C+S July 2021 Vol. 7 Issue 7 (web)

The Army Corps has constructed many structures on the campus over the decades and now it is expanding and enhancing its cemetery. The work is being accomplished by Army Corps contractor Inter - continental Construction Contracting Inc. of Passaic, New Jersey. The grounds will be expanded to make space for an additional 3,492 graves that will include in-ground burial sites and internments for cremated remains. To make room for the new grave sites, an old PX gas station site was de- molished and contaminated soil on the site was excavated and removed. After this, retaining walls were constructed along the sloped area along the river, to provide land stability. To add additional stability, special foundations will be placed through- out the grounds to address the varying soil conditions on the site. When space is made, grave sites will be installed. This will include 836, 3x8 crypts; 32, 4x8 crypts; 2,156, 3x4 internments for cremated remains; and 468 internments for cremated remains that will be placed in a niche wall or columbarium, this is like a mausoleum that is de- signed for the interment of cremated remains. To ensure the cemetery can run efficiently, additional structures will be constructed including waterlines, sanitary sewer, storm drainage, telecommunications, electrical power distribution, security systems, and heated and air-conditioned storage and maintenance facilities for cemetery staff. Visitors to the cemetery will not only have more spacious grounds to walk, but also new entrance gates, vehicle and pedestrian access roads and walks, exterior lighting, curbs and gutters, access for individu- als with disabilities, perimeter fencing, restrooms, and signage to help them find loved ones. Even though construction is in the works, visitors are still coming to the cemetery. John Butler, project engineer, New York District, U.S. Army Corps of Engineers, said, “As I watch people walk through the cemetery, I realize that they are likely not visiting family, but rather individuals that made an impact on the many generations that have followed them. It is a gentle reminder that this cemetery contains not only individuals that are mourned by their family but individuals that we are indebted to for their past actions regardless of whether their names are known today or a simply a part of history.” This is not the only thing Butler realized. He said, “Originally when I found out that I would be working on a cemetery I cannot deny that there was a bit of apprehension, as I like most individuals, do not tend to venture into a cemetery to either dig or be there after dark. After getting past this initial reaction, I find myself truly honored and privileged to be working on a project that will provide the final resting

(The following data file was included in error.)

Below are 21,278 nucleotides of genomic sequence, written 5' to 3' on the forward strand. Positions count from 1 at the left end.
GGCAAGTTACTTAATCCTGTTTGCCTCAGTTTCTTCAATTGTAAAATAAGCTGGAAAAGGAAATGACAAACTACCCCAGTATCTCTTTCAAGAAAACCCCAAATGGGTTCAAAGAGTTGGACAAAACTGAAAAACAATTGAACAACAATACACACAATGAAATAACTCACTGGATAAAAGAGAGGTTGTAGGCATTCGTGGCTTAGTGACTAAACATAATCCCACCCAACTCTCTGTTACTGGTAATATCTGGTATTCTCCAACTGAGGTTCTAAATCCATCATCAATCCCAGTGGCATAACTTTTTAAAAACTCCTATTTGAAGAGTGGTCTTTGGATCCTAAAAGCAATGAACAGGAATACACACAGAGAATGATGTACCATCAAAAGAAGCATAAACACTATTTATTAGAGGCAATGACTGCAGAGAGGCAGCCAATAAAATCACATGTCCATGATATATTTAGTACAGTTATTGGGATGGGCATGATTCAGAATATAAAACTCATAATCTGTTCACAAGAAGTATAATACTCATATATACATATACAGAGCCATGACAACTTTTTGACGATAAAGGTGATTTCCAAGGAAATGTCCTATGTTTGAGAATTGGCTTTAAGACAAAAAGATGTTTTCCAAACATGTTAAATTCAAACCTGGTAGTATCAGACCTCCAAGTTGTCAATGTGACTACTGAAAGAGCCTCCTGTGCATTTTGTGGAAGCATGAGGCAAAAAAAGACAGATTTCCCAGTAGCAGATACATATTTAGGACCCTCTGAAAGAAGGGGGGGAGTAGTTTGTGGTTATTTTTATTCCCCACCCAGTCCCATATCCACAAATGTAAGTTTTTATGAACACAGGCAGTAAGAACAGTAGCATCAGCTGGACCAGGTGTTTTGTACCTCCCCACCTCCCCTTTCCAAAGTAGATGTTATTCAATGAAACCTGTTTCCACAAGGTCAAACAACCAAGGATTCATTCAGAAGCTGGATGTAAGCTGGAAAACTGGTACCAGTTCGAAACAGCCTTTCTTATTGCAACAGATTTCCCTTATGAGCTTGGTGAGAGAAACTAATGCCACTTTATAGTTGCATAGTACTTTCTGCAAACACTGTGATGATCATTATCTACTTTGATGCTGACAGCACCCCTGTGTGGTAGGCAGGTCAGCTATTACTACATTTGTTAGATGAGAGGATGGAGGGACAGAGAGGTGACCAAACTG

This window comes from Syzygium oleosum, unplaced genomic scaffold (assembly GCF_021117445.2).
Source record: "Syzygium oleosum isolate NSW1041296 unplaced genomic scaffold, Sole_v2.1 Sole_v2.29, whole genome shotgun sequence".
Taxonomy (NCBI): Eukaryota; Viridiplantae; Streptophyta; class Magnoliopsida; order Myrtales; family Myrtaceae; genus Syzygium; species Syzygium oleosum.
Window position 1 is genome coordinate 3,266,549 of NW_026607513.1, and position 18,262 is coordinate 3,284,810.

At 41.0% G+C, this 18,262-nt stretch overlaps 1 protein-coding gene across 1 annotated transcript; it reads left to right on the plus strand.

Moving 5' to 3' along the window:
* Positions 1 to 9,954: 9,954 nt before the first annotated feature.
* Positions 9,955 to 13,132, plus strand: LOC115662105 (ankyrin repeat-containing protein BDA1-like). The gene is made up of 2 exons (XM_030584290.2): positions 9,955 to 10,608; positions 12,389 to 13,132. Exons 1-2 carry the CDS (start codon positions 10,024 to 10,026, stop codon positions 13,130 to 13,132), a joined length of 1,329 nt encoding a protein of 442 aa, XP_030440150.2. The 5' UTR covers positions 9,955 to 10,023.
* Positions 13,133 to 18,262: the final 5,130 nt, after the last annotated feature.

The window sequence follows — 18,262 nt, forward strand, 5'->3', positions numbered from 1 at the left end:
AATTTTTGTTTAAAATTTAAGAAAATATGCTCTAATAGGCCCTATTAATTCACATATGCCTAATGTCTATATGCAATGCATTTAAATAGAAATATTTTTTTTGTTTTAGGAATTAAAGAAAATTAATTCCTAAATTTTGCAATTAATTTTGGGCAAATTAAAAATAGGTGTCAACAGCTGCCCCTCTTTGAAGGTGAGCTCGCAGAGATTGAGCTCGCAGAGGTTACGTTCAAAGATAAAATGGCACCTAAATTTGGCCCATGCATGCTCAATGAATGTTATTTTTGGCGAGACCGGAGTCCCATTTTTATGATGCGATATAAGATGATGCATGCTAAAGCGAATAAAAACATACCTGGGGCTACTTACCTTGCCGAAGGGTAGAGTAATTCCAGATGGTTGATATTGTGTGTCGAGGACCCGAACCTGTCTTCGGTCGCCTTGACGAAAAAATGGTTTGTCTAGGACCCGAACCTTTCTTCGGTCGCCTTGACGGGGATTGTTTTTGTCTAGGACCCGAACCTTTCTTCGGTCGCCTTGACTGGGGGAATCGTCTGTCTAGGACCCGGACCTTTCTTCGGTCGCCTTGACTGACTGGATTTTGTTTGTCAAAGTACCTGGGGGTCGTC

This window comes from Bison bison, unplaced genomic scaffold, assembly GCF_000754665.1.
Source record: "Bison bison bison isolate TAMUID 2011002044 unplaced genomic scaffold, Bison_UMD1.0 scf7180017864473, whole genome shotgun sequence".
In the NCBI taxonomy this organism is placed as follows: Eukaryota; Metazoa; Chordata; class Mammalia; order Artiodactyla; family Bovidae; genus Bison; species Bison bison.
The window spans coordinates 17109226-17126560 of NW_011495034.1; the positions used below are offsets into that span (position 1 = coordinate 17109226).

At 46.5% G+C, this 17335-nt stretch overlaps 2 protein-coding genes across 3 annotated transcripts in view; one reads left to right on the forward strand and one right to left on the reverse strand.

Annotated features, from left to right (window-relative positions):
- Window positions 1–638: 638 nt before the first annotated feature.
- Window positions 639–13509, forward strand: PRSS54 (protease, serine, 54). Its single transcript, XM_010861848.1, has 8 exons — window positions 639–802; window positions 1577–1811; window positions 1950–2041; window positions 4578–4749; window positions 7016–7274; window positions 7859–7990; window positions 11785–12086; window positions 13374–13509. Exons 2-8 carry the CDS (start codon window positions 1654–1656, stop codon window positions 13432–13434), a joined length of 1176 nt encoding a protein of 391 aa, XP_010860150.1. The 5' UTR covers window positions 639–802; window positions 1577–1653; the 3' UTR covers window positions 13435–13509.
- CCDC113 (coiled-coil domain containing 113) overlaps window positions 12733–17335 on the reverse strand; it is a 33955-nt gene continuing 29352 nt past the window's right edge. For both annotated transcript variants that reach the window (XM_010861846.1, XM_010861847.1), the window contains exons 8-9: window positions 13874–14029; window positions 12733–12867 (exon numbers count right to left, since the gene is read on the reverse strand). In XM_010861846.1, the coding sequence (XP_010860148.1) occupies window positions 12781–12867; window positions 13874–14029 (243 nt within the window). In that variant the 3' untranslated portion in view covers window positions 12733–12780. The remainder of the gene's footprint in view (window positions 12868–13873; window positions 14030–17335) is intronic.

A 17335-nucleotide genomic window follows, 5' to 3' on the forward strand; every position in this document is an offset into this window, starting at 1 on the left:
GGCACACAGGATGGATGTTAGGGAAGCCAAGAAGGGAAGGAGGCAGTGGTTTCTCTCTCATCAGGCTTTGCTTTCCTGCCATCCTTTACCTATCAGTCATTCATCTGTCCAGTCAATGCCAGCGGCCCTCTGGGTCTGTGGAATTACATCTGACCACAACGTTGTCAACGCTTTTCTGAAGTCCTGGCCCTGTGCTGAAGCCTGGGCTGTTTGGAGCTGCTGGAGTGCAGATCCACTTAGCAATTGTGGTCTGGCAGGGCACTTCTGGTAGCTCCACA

place for many of the leaders that this academy has and continues to create during the 20th and 21st centuries. It will allow them to take their place in history alongside those that have chosen the academy as their final resting place.” The work on the West Point Cemetery is expected to be completed in the spring of 2022. Dietz’s, whose famous ancestors touch every aspect of the campus including Grant Barrack’s, the General Ulysses S. Grant Monument, and the cemetery said, “ The West Point Cemetery is a remarkable historic graveyard, which makes it both a historic green space and a touchstone to a great deal of American history. As such, it deserves the same sort of care and attention that a historic building would get. I’m really delighted that the Army Corps has turned its attention to it.” Butler added, “It’s an honor to be able to work on a project that is creat- ing a tranquil place for families to grieve, remember, and reminisce about their loved ones and to provide a final resting place for so many leaders that have served our great nation through some of its best and some of its worst times.” The picture shows part of the new drainage system that will convey all the runoff from the parking area and areas south/southwest of the site through the site, down the slope and out to the Hudson River. Photo : USACE, Public Affairs

DR. JOANNE CASTAGNA is a Public Affairs Specialist and Writer for the U.S. Army Corps of Engineers, New York District. She can be reached at joanne.castagna@usace.army.mil.


july 2021


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